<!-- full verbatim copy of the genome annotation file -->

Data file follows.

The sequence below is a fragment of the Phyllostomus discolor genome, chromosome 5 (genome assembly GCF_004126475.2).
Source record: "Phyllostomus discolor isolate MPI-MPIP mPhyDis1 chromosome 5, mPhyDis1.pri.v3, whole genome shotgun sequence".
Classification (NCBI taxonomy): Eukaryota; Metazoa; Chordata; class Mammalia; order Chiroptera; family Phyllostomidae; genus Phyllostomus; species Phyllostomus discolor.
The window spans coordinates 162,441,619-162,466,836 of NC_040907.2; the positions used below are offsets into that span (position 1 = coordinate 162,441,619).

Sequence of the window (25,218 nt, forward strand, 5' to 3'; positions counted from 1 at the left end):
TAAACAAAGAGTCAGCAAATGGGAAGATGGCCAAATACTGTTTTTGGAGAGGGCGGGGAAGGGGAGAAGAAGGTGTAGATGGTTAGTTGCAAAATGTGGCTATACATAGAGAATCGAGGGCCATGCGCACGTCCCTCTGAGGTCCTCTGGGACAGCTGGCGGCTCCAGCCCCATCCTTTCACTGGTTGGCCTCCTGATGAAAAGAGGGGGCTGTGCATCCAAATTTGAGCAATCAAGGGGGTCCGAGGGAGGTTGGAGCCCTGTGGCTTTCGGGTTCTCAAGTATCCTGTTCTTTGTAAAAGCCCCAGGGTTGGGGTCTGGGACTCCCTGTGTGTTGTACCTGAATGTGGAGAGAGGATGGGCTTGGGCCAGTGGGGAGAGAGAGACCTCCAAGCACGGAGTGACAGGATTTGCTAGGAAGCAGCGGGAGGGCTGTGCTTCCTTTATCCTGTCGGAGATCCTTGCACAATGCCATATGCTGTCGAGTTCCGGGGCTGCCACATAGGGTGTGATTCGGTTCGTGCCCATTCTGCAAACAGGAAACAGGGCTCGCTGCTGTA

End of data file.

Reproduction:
The sequence below is a fragment of the Phyllostomus discolor genome, chromosome 5 (genome assembly GCF_004126475.2).
Source record: "Phyllostomus discolor isolate MPI-MPIP mPhyDis1 chromosome 5, mPhyDis1.pri.v3, whole genome shotgun sequence".
Classification (NCBI taxonomy): Eukaryota; Metazoa; Chordata; class Mammalia; order Chiroptera; family Phyllostomidae; genus Phyllostomus; species Phyllostomus discolor.
The window spans coordinates 162,441,619-162,466,836 of NC_040907.2; the positions used below are offsets into that span (position 1 = coordinate 162,441,619).

Sequence of the window (25,218 nt, forward strand, 5' to 3'; positions counted from 1 at the left end):
TAAACAAAGAGTCAGCAAATGGGAAGATGGCCAAATACTGTTTTTGGAGAGGGCGGGGAAGGGGAGAAGAAGGTGTAGATGGTTAGTTGCAAAATGTGGCTATACATAGAGAATCGAGGGCCATGCGCACGTCCCTCTGAGGTCCTCTGGGACAGCTGGCGGCTCCAGCCCCATCCTTTCACTGGTTGGCCTCCTGATGAAAAGAGGGGGCTGTGCATCCAAATTTGAGCAATCAAGGGGGTCCGAGGGAGGTTGGAGCCCTGTGGCTTTCGGGTTCTCAAGTATCCTGTTCTTTGTAAAAGCCCCAGGGTTGGGGTCTGGGACTCCCTGTGTGTTGTACCTGAATGTGGAGAGAGGATGGGCTTGGGCCAGTGGGGAGAGAGAGACCTCCAAGCACGGAGTGACAGGATTTGCTAGGAAGCAGCGGGAGGGCTGTGCTTCCTTTATCCTGTCGGAGATCCTTGCACAATGCCATATGCTGTCGAGTTCCGGGGCTGCCACATAGGGTGTGATTCGGTTCGTGCCCATTCTGCAAACAGGAAACAGGGCTCGCTGCTGTA